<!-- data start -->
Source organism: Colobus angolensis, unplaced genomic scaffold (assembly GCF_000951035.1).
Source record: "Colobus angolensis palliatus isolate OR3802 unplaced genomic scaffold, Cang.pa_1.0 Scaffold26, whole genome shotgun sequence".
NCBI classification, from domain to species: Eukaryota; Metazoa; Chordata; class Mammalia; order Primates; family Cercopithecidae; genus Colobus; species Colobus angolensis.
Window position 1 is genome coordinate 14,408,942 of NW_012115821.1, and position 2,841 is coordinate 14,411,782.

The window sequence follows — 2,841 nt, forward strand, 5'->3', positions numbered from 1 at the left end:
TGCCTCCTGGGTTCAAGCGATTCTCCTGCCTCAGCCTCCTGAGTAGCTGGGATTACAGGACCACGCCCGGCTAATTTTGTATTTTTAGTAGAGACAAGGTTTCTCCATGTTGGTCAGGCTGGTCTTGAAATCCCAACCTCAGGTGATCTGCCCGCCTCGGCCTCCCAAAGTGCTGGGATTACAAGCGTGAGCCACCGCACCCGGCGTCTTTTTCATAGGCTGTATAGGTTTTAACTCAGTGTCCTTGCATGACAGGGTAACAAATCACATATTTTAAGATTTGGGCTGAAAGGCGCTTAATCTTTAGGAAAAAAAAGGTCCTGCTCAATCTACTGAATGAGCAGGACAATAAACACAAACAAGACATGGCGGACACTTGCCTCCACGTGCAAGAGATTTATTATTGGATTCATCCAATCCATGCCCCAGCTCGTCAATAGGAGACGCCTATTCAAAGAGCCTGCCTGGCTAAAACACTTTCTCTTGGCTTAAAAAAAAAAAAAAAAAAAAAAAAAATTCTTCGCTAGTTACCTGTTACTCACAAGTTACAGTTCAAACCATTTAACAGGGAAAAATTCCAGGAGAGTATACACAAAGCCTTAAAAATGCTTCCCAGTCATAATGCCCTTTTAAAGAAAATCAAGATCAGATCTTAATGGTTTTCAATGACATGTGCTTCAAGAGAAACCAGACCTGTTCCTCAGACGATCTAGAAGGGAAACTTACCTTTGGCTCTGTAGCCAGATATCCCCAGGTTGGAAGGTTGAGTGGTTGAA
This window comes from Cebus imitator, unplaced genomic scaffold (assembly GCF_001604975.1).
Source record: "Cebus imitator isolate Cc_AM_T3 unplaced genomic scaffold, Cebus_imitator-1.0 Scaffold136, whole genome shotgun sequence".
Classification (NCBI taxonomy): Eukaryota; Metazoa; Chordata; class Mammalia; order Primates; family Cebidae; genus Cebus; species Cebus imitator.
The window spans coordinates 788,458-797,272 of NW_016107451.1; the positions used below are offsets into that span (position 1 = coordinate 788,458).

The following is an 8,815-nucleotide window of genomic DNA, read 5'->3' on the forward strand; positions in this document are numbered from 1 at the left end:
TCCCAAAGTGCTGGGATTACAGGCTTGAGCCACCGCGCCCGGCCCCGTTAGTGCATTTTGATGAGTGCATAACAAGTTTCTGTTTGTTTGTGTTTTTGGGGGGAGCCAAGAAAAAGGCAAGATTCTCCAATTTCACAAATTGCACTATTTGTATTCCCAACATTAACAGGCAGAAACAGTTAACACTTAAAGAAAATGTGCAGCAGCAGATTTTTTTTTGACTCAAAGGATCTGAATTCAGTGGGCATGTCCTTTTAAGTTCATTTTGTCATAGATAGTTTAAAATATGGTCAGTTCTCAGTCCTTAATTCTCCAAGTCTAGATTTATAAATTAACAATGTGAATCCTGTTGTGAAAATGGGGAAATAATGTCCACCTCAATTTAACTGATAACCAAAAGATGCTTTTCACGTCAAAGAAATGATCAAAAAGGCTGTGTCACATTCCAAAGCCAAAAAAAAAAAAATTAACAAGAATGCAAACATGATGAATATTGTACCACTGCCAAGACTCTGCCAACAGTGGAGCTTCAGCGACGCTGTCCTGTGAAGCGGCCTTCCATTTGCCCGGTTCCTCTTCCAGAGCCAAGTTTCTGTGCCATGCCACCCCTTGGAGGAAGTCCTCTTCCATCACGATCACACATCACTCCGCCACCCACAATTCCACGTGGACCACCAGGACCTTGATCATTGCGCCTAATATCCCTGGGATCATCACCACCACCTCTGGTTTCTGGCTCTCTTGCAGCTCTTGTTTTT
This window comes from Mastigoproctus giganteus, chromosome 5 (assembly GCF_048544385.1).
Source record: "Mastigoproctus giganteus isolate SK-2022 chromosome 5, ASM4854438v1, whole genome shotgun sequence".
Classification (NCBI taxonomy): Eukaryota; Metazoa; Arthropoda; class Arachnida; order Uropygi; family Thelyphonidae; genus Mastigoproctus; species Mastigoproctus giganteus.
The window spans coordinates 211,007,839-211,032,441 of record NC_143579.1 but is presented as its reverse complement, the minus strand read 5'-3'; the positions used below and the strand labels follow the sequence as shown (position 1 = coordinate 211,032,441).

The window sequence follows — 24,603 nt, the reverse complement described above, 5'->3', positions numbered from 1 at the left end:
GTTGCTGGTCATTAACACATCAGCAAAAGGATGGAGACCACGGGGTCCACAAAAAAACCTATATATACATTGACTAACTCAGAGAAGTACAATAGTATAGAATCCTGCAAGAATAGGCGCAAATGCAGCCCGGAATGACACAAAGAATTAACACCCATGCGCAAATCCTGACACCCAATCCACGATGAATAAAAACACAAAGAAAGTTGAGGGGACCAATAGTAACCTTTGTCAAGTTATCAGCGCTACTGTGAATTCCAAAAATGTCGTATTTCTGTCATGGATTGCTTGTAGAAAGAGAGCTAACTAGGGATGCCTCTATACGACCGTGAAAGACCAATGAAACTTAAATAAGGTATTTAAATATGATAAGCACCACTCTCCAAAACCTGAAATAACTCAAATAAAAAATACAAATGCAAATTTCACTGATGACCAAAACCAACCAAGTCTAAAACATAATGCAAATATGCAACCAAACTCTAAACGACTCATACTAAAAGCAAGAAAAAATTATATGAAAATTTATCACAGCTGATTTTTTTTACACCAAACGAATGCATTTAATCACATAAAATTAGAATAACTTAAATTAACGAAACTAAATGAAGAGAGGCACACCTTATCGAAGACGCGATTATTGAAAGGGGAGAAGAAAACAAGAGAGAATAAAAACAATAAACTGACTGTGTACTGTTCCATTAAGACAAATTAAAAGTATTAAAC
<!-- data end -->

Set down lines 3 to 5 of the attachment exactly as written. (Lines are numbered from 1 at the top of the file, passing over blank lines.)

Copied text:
NCBI classification, from domain to species: Eukaryota; Metazoa; Chordata; class Mammalia; order Primates; family Cercopithecidae; genus Colobus; species Colobus angolensis.
Window position 1 is genome coordinate 14,408,942 of NW_012115821.1, and position 2,841 is coordinate 14,411,782.

The window sequence follows — 2,841 nt, forward strand, 5'->3', positions numbered from 1 at the left end: